S.C. has 2nd-highest rate of COVID cases in kids across U.S.
COLUMBIA, S.C. (WIS) - A new report from the American Academy of Pediatrics & the Children’s Hospital Association shows that South Carolina has the second-highest rate of COVID cases in children across the United States.
The report outlines that for every 100,000 children in the state, about 14,600 have contracted COVID since the pandemic began. This is almost double the national average.
Dr. Anna-Kathryn Burch, a Pediatric Infectious Disease Specialist at Prisma Health Children’s Hospital, said these findings echo what she’s seeing.
“We are seeing increased numbers of COVID patients in the pediatric population, definitely,” she said. “You can ask any pediatric physician who is in the community. They are definitely seeing bigger numbers of sick visits, those kind of things.”
She hopes the numbers have reached a peak, though.
Data from the South Carolina Children’s Hospital Collaborative shows that there are 28 children statewide hospitalized with COVID on Tuesday.
Burch said the majority of pediatric hospitalizations she sees are among the unvaccinated, which tracks with current trends. All 28 of the currently hospitalized children have not received the COVID vaccine.
“It’s either that 12 and above that aren’t vaccinated by choice or the under 12 who is not eligible to get the vaccine,” she said. “Hopefully we’re going to have some good news here in a couple of weeks from Pfizer that the FDA will go ahead and allow the 5 to 11-year-old patients to start getting their vaccine against COVID, as well. And I really think that that will help us with our pediatric numbers.”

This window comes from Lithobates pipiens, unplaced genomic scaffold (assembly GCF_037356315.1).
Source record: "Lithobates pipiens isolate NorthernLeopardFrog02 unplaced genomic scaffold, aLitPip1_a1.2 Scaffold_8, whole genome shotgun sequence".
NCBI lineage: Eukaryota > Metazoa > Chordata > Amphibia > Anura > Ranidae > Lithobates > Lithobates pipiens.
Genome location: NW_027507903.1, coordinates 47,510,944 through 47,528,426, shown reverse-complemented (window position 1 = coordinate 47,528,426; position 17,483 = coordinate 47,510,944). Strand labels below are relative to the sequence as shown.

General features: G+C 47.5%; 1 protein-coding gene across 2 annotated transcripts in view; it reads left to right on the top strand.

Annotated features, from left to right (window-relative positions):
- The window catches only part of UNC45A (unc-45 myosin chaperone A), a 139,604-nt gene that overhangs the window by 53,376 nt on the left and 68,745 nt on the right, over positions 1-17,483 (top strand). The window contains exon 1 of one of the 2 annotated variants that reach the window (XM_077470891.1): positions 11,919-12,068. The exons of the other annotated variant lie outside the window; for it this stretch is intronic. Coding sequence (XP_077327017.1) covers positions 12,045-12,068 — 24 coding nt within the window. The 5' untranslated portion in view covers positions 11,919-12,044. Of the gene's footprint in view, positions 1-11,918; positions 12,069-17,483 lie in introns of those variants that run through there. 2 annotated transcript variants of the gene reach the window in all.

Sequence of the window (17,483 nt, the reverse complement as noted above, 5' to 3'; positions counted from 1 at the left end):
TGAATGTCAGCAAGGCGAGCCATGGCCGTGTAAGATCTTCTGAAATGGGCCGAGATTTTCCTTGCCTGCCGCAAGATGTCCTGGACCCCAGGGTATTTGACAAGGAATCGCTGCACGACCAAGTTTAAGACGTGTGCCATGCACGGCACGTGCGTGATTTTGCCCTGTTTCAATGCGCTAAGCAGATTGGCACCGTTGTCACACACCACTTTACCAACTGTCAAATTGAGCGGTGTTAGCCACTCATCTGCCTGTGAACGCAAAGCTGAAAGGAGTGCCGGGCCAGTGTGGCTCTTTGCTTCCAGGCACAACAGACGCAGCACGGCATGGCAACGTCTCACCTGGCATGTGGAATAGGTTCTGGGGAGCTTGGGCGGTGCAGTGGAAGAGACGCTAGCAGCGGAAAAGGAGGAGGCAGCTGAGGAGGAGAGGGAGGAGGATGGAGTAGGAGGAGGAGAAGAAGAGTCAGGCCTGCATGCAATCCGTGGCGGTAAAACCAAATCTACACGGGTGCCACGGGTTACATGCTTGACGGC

Pfizer and BioNTech submitted COVID vaccine data on children ages 5 to 11 to the FDA for initial review on Tuesday, but are not yet seeking an emergency use authorization. That could be weeks away.
Dr. Anthony Fauci, the director of the National Institute of Allergy and Infectious Diseases, said hopefully vaccines can go into the arms of young children by the end of October.
Burch says there’s an added benefit that comes when this 5-11-year-old population can be fully vaccinated.
“If your child is exposed to COVID, they don’t have to come home and quarantine,” she said. “They get to stay in school and that’s amazing. Not only is it great for the kid, who gets to stay in in-person learning, but it’s also great for the parent because you don’t have to take time off, right, to be home while your child is being quarantined.”
The report from the American Academy of Pediatrics & the Children’s Hospital Association also shows that as of Thursday, September 23, 596 South Carolina children had been hospitalized with COVID since the onset of the pandemic.
“Currently for the kids who are 12 and above who are hospitalized, a good majority of them do have comorbidities, and the biggest one of those comorbidities is obesity,” Burch said.
Burch said because of this, the best thing people over the age of 12 with comorbidities can do to protect themselves against COVID is get vaccinated.
She cautions that other viruses are causing a strain on pediatric hospitals as well.
“Remember that there’s other viruses that are out there too,” Burch said. “So we’ve been talking about RSV in the past, flu is coming up as well. And all of that together comes to a perfect storm in the pediatric population.”
Statewide, 20 children have died from COVID throughout the pandemic, according to the report.
Earlier this month, Aiken County Coroner Darryl Ables confirmed that two local children had recently died due to COVID.
In a statement, the South Carolina Department of Health and Environmental Control said that the statewide increase in pediatric cases and hospitalizations is “concerning.” They cannot comment further on clinical trial data for the 5-11 age group, as it is still early in the approval process. As Pfizer awaits a EUA, DHEC is encouraging everyone ages 12 and up to get vaccinated.
“COVID-19 vaccines have some of the highest efficacy rates we’ve ever seen among vaccines and are saving lives daily,” DHEC said.
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